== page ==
Under the WQAA, the DEP is currently permitted, but not required, to adopt rules implementing the WQAA.  The bill requires the DEP and the BPU to adopt such rules as are necessary to carry out the WQAA.  In addition to this general directive to adopt rules, the bill specifically requires the DEP to adopt rules implementing certain new asset management plan requirements and establishing a schedule of civil penalties for violations of the WQAA, and clarifies that the BPU is to adopt its water purveyor cybersecurity program requirements as rules.

      The bill also requires the DEP, within one year after its effective date and annually thereafter, to develop and publish on its Internet website a report card for each water purveyor in the State, indicating the water purveyor’s compliance with federal and State drinking water quality standards, its compliance with the requirements of the WQAA, and any other factors the DEP deems appropriate.  The report card is to be designed to inform the public about the overall condition of a public water system, and the quality of water coming from the public water system.

      Additionally, the bill requires the DEP, within 18 months after its effective date and every three years thereafter, to conduct an assessment of certain data submitted by water purveyors under the WQAA.  The assessment is to include, but need not be limited to, an analysis of the total, Statewide estimated cost of infrastructure improvements to water purveyors required over the next 10 years.  The report is also to include an assessment of the compliance of public water systems with the requirements of the WQAA.  The department is to submit a report containing the results of each such assessment to the Governor and the Legislature.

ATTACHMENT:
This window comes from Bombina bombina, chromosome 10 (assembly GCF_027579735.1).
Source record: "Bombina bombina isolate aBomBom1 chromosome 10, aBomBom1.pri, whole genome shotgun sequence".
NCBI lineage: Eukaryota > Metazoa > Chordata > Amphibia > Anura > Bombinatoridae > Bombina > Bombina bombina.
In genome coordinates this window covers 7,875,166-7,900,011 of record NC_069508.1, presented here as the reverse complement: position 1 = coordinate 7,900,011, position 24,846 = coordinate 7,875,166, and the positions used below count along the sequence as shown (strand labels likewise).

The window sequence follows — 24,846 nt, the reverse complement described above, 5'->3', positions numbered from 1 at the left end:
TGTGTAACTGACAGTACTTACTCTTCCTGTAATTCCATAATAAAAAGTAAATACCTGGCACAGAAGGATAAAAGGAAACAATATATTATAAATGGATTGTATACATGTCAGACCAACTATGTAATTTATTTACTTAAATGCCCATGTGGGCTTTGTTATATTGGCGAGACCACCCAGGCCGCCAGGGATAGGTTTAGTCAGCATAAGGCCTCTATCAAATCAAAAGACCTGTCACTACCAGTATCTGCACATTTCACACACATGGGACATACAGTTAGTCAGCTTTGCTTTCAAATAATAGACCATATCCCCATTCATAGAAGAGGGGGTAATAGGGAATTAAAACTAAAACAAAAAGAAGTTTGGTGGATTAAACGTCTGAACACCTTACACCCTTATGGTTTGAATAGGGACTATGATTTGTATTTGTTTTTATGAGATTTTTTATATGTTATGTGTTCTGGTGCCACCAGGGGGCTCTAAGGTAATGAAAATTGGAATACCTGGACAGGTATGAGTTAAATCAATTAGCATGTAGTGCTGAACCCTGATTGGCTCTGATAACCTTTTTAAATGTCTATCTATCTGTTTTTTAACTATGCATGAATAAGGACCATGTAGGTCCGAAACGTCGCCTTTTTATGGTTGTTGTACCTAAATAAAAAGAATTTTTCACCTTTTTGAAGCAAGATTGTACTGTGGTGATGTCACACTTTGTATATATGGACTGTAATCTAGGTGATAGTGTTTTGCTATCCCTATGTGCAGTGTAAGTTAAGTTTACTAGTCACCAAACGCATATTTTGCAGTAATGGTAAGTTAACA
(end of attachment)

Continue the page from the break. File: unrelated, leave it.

The Office of Legislative Services (OLS) determines that this bill will lead to an indeterminate annual expenditure increase for publicly-owned water purveyors, including State entities, certain municipalities, and municipal and regional water authorities. The OLS cannot quantify this increase due to the unavailability of information about the extent of water purveyors' existing cybersecurity programs and asset management plans.

      The OLS finds that the bill would also result in indeterminate annual State expenditure increases by imposing additional administrative tasks on the DEP, the BPU, and the Office of Homeland Security and Preparedness.  For example, the bill requires both DEP and BPU to adopt rules to implement the WQAA and to review more complicated asset management and cybersecurity plans from water purveyors.  It is possible, however, that these additional administrative responsibilities could be absorbed within departmental budgets using existing staff.